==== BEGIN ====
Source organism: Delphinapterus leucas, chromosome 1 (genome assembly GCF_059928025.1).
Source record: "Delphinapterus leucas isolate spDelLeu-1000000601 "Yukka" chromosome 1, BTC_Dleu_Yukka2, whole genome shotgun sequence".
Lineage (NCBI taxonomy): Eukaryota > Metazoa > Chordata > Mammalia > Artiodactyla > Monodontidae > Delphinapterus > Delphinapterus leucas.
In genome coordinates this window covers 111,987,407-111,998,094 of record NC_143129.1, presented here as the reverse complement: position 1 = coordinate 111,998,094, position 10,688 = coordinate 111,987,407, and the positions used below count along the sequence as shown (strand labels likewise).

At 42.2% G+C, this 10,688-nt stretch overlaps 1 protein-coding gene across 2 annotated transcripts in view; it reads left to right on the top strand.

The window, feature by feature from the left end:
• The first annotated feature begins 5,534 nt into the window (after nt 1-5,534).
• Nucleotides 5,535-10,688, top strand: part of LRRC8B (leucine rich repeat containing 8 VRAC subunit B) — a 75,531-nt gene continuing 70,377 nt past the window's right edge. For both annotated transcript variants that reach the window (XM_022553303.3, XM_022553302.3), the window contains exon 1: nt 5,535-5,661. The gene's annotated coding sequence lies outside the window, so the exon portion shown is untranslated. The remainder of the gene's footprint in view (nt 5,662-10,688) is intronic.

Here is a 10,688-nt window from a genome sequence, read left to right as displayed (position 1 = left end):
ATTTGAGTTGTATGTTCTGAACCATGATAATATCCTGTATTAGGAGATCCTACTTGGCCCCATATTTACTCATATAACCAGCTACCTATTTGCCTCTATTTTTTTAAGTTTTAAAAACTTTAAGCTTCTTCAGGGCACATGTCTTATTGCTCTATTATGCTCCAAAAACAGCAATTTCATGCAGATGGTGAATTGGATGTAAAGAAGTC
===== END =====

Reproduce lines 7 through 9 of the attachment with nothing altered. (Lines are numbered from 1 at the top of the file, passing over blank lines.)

• The first annotated feature begins 5,534 nt into the window (after nt 1-5,534).
• Nucleotides 5,535-10,688, top strand: part of LRRC8B (leucine rich repeat containing 8 VRAC subunit B) — a 75,531-nt gene continuing 70,377 nt past the window's right edge. For both annotated transcript variants that reach the window (XM_022553303.3, XM_022553302.3), the window contains exon 1: nt 5,535-5,661. The gene's annotated coding sequence lies outside the window, so the exon portion shown is untranslated. The remainder of the gene's footprint in view (nt 5,662-10,688) is intronic.

Here is a 10,688-nt window from a genome sequence, read left to right as displayed (position 1 = left end):